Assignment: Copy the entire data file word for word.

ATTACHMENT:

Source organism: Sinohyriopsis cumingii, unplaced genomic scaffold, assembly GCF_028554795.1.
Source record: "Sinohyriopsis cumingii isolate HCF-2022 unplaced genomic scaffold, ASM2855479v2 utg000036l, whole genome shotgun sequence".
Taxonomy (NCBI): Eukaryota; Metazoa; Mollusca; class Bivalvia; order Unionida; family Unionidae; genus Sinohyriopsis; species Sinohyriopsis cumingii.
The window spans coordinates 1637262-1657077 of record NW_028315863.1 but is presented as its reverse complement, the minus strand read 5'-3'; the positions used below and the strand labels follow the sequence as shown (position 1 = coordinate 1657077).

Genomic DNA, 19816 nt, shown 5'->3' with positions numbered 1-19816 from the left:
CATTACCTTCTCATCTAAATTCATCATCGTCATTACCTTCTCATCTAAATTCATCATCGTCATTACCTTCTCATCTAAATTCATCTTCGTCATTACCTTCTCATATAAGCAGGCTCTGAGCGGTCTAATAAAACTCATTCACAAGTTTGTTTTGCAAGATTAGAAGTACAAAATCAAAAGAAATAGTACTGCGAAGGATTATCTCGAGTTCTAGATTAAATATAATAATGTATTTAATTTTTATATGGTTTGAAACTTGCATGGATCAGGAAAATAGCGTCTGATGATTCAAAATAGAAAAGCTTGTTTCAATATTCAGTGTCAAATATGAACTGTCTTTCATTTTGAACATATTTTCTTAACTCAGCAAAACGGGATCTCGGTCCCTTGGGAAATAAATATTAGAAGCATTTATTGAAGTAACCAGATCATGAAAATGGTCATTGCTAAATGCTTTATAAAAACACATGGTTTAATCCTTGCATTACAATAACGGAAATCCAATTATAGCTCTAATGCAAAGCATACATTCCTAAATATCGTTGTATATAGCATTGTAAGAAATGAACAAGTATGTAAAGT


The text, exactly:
Source organism: Sinohyriopsis cumingii, unplaced genomic scaffold, assembly GCF_028554795.1.
Source record: "Sinohyriopsis cumingii isolate HCF-2022 unplaced genomic scaffold, ASM2855479v2 utg000036l, whole genome shotgun sequence".
Taxonomy (NCBI): Eukaryota; Metazoa; Mollusca; class Bivalvia; order Unionida; family Unionidae; genus Sinohyriopsis; species Sinohyriopsis cumingii.
The window spans coordinates 1637262-1657077 of record NW_028315863.1 but is presented as its reverse complement, the minus strand read 5'-3'; the positions used below and the strand labels follow the sequence as shown (position 1 = coordinate 1657077).

Genomic DNA, 19816 nt, shown 5'->3' with positions numbered 1-19816 from the left:
CATTACCTTCTCATCTAAATTCATCATCGTCATTACCTTCTCATCTAAATTCATCATCGTCATTACCTTCTCATCTAAATTCATCTTCGTCATTACCTTCTCATATAAGCAGGCTCTGAGCGGTCTAATAAAACTCATTCACAAGTTTGTTTTGCAAGATTAGAAGTACAAAATCAAAAGAAATAGTACTGCGAAGGATTATCTCGAGTTCTAGATTAAATATAATAATGTATTTAATTTTTATATGGTTTGAAACTTGCATGGATCAGGAAAATAGCGTCTGATGATTCAAAATAGAAAAGCTTGTTTCAATATTCAGTGTCAAATATGAACTGTCTTTCATTTTGAACATATTTTCTTAACTCAGCAAAACGGGATCTCGGTCCCTTGGGAAATAAATATTAGAAGCATTTATTGAAGTAACCAGATCATGAAAATGGTCATTGCTAAATGCTTTATAAAAACACATGGTTTAATCCTTGCATTACAATAACGGAAATCCAATTATAGCTCTAATGCAAAGCATACATTCCTAAATATCGTTGTATATAGCATTGTAAGAAATGAACAAGTATGTAAAGT